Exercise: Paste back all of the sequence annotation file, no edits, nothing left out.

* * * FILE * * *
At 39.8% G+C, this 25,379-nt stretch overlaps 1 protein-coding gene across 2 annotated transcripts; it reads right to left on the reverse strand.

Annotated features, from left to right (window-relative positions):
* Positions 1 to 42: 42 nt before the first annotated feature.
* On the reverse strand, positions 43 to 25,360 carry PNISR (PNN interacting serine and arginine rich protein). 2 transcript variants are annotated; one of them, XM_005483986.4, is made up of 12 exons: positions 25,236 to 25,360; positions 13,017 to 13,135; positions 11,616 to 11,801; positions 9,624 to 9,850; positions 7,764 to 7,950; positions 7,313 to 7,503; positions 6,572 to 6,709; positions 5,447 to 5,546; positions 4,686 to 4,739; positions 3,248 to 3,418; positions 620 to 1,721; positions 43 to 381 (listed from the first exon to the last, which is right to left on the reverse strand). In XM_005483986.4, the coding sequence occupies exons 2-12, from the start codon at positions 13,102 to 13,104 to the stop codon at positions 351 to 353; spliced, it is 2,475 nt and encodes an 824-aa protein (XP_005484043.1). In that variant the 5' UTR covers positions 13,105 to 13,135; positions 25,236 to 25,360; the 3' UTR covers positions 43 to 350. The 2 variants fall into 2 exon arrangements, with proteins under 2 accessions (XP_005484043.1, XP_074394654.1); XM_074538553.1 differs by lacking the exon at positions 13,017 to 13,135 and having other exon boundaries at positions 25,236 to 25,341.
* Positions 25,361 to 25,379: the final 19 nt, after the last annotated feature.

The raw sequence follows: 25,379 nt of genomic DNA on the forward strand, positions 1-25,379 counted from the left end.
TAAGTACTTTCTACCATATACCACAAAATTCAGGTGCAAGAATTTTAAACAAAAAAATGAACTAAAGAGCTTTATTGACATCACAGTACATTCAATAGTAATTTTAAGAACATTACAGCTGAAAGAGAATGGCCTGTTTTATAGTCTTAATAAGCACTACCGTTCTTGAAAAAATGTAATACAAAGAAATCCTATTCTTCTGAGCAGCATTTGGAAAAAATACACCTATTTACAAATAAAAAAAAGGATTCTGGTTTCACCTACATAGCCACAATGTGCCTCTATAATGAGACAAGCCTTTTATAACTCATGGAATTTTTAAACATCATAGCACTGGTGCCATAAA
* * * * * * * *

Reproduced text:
At 39.8% G+C, this 25,379-nt stretch overlaps 1 protein-coding gene across 2 annotated transcripts; it reads right to left on the reverse strand.

Annotated features, from left to right (window-relative positions):
* Positions 1 to 42: 42 nt before the first annotated feature.
* On the reverse strand, positions 43 to 25,360 carry PNISR (PNN interacting serine and arginine rich protein). 2 transcript variants are annotated; one of them, XM_005483986.4, is made up of 12 exons: positions 25,236 to 25,360; positions 13,017 to 13,135; positions 11,616 to 11,801; positions 9,624 to 9,850; positions 7,764 to 7,950; positions 7,313 to 7,503; positions 6,572 to 6,709; positions 5,447 to 5,546; positions 4,686 to 4,739; positions 3,248 to 3,418; positions 620 to 1,721; positions 43 to 381 (listed from the first exon to the last, which is right to left on the reverse strand). In XM_005483986.4, the coding sequence occupies exons 2-12, from the start codon at positions 13,102 to 13,104 to the stop codon at positions 351 to 353; spliced, it is 2,475 nt and encodes an 824-aa protein (XP_005484043.1). In that variant the 5' UTR covers positions 13,105 to 13,135; positions 25,236 to 25,360; the 3' UTR covers positions 43 to 350. The 2 variants fall into 2 exon arrangements, with proteins under 2 accessions (XP_005484043.1, XP_074394654.1); XM_074538553.1 differs by lacking the exon at positions 13,017 to 13,135 and having other exon boundaries at positions 25,236 to 25,341.
* Positions 25,361 to 25,379: the final 19 nt, after the last annotated feature.

The raw sequence follows: 25,379 nt of genomic DNA on the forward strand, positions 1-25,379 counted from the left end.
TAAGTACTTTCTACCATATACCACAAAATTCAGGTGCAAGAATTTTAAACAAAAAAATGAACTAAAGAGCTTTATTGACATCACAGTACATTCAATAGTAATTTTAAGAACATTACAGCTGAAAGAGAATGGCCTGTTTTATAGTCTTAATAAGCACTACCGTTCTTGAAAAAATGTAATACAAAGAAATCCTATTCTTCTGAGCAGCATTTGGAAAAAATACACCTATTTACAAATAAAAAAAAGGATTCTGGTTTCACCTACATAGCCACAATGTGCCTCTATAATGAGACAAGCCTTTTATAACTCATGGAATTTTTAAACATCATAGCACTGGTGCCATAAA